Learning or “convexity to errors” fosters antifragility.


Open systems allow others to play in your sandbox.

While it may seem counterintuitive, opening up, sharing, and allowing others to codesign, develop, and build your products actually makes you leaner.

When you’re designing an open system, the goal is to enable sharing.

Emergence is when individual elements interact or work together to create something new, something that couldn’t be created if each element acted along.

Emergence relies on self-organization. To create emergence, you have to deism in a way that creates order between diverse elements so lots of people can share lots of stuff.

The order must be spontaneous and decentralized, not directed or controlled by anyone. It must come from within the system and feel intuitive to everyone involved.

Fundamentally, openness fosters emergence and maximizes growth.

Openness fosters antifragility by maximizing the potential exposure to positive Black Swans.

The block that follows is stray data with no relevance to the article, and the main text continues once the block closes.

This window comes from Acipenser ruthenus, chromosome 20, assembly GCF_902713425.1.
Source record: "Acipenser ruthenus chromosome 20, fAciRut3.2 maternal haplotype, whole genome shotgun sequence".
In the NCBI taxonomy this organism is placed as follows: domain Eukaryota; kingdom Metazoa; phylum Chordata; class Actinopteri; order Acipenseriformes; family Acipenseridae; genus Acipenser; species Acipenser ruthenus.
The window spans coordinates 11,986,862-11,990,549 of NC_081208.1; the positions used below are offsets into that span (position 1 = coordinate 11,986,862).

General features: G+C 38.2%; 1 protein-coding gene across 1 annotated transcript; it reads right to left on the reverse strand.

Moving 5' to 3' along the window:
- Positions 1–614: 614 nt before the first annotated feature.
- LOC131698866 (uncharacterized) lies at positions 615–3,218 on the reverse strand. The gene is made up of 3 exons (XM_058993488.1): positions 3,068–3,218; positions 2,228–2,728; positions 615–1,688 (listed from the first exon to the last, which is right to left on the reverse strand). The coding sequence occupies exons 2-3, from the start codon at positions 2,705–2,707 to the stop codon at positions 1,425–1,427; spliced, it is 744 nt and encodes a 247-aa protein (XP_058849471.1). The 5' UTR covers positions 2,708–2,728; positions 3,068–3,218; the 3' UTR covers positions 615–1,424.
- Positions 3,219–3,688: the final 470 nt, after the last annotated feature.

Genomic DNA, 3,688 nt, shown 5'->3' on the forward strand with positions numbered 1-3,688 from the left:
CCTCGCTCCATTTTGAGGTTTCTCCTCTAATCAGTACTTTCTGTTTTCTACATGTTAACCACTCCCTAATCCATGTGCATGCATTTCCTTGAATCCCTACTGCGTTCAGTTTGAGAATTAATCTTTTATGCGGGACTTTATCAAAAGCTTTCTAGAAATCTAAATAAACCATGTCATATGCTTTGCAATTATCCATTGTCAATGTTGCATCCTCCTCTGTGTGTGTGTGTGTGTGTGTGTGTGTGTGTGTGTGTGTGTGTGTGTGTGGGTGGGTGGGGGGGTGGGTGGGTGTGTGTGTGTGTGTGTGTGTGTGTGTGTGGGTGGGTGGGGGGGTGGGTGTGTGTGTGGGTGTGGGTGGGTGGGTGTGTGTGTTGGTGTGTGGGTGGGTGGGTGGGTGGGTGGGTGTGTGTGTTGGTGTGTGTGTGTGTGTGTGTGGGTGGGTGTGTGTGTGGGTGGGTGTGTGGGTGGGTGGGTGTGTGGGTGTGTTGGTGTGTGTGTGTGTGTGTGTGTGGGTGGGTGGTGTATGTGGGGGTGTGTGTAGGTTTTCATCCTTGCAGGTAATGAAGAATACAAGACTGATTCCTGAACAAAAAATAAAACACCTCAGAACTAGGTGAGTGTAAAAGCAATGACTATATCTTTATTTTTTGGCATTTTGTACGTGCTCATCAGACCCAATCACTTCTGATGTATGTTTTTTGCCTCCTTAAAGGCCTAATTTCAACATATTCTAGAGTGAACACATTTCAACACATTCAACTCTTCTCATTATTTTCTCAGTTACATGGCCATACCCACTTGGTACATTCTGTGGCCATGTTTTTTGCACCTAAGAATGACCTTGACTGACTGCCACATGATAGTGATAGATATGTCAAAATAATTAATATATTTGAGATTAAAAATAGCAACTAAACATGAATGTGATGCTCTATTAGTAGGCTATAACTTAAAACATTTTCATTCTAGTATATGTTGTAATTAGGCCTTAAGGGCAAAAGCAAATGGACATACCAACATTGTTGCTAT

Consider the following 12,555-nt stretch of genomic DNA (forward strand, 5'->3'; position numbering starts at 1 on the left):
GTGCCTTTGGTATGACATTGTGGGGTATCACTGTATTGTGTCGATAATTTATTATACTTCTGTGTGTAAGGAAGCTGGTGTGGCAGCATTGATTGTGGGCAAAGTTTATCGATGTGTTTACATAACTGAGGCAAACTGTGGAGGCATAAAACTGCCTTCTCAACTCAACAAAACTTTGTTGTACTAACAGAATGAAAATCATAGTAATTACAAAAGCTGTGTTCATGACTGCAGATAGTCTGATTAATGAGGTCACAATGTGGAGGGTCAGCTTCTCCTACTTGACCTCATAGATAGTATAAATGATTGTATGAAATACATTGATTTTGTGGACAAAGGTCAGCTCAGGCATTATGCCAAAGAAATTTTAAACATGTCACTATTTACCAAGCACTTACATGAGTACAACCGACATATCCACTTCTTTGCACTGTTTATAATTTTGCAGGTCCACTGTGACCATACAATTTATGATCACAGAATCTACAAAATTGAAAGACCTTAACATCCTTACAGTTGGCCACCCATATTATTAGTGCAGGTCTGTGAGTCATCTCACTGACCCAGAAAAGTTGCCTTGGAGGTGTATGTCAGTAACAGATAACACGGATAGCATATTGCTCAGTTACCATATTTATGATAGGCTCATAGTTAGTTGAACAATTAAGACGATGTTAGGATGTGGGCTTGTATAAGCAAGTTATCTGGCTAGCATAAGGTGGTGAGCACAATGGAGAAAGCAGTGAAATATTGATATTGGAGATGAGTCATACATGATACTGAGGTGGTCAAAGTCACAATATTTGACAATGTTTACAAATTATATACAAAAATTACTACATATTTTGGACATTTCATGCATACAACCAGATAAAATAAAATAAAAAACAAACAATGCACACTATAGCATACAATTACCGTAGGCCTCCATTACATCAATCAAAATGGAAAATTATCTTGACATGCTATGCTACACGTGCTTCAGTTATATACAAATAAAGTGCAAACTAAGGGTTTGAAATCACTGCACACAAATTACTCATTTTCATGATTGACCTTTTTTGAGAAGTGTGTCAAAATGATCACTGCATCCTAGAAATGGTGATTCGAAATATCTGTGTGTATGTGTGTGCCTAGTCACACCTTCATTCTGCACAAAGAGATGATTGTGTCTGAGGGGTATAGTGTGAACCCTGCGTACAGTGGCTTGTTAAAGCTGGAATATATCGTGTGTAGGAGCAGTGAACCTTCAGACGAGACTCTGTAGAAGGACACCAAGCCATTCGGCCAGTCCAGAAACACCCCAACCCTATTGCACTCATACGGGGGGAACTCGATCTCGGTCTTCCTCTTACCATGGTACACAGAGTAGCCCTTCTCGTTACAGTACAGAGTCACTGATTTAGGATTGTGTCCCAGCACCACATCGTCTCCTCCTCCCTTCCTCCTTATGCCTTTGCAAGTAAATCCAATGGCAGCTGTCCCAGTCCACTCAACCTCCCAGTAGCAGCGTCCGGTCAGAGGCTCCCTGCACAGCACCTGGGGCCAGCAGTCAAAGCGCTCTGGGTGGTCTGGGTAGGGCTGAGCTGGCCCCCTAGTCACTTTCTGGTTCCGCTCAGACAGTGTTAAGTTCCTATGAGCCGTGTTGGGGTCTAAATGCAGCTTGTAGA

Openness encourages “functional redundancy” and an “entrepreneurial” (versus “bureaucratic”) mindset and accommodates “reversible, small errors” (versus “irreversible, large errors”) with decentralized (vs centralized) power and control.

Design to Grow with Scale and Agility

Growth = Design (Scale + Agility) + Openness

If you are confronting the challenge of integrating Scale and Agility to achieve Growth, suggest you delve deeper into Design to Grow!

For more insights on antifragility and businesses, see Six Ways Whole Foods Market Stays Antifragile.


Leave a Reply

Please log in using one of these methods to post your comment: Logo

You are commenting using your account. Log Out / Change )

Twitter picture

You are commenting using your Twitter account. Log Out / Change )

Facebook photo

You are commenting using your Facebook account. Log Out / Change )

Google+ photo

You are commenting using your Google+ account. Log Out / Change )

Connecting to %s